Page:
Modeling a Wave on a String With the Finite Difference Method in Python

Rhett Allain
11 min readMar 16, 2022
Photo: Rhett Allain. A plucked guitar string is a perfect example of a wave on a string.

There’s a very good chance that you have at least plucked a guitar string. When you do that, you deform the string under tension with some initial state. After that, the “plucked” parts of the string interact with the other parts of the string — and you get a wave.

But how do you model this in python? Assume that you have the initial shape of a string that is fixed at the two ends with some constant tension — how do you model the motion for future times? Yes, this is what we are going to do. Don’t worry, I’m going to start from the very basics.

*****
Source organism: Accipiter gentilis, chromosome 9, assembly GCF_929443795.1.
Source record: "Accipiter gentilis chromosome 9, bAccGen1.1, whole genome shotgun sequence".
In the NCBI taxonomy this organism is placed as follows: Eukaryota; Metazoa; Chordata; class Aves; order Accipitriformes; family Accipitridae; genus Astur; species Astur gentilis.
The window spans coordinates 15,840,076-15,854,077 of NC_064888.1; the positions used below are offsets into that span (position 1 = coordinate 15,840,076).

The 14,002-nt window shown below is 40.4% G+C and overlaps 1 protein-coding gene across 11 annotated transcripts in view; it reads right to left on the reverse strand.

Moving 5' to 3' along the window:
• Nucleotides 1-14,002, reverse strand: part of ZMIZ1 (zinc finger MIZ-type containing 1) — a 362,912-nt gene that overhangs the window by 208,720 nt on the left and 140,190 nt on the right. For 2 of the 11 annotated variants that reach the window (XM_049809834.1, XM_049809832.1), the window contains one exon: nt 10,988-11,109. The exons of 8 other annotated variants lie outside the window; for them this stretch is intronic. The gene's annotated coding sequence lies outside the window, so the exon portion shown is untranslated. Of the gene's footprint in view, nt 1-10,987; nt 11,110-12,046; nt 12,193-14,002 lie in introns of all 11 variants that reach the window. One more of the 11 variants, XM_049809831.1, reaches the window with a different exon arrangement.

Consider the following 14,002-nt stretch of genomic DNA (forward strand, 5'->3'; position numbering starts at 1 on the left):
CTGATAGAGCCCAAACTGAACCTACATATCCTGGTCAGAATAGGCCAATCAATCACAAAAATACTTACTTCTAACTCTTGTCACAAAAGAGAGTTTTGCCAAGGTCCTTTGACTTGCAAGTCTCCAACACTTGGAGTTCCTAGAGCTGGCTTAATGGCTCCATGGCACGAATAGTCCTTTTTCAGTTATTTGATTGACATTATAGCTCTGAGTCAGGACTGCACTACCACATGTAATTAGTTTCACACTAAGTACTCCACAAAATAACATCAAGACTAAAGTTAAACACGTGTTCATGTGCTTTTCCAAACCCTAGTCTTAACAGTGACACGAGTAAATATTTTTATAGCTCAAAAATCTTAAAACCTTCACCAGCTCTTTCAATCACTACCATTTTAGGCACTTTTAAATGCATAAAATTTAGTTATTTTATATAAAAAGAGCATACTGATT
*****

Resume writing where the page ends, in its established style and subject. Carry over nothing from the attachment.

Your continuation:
A String as Finite Elements

Let’s pretend that the string consists of a bunch of individual masses connected by massless strings. It would look something like this.

Each mass is labeled with an index and they are separated by a distance of Δx and they all have the same mass. Note: this is a very small displacement such that we can keep each mass a constant distance Δx from each other. Oh, two more things. First, each mass can ONLY move in the vertical (y) direction and second the tension in the string has a constant…

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Rhett Allain

Physics faculty, science blogger of all things geek. Technical Consultant for CBS MacGyver and MythBusters. WIRED blogger.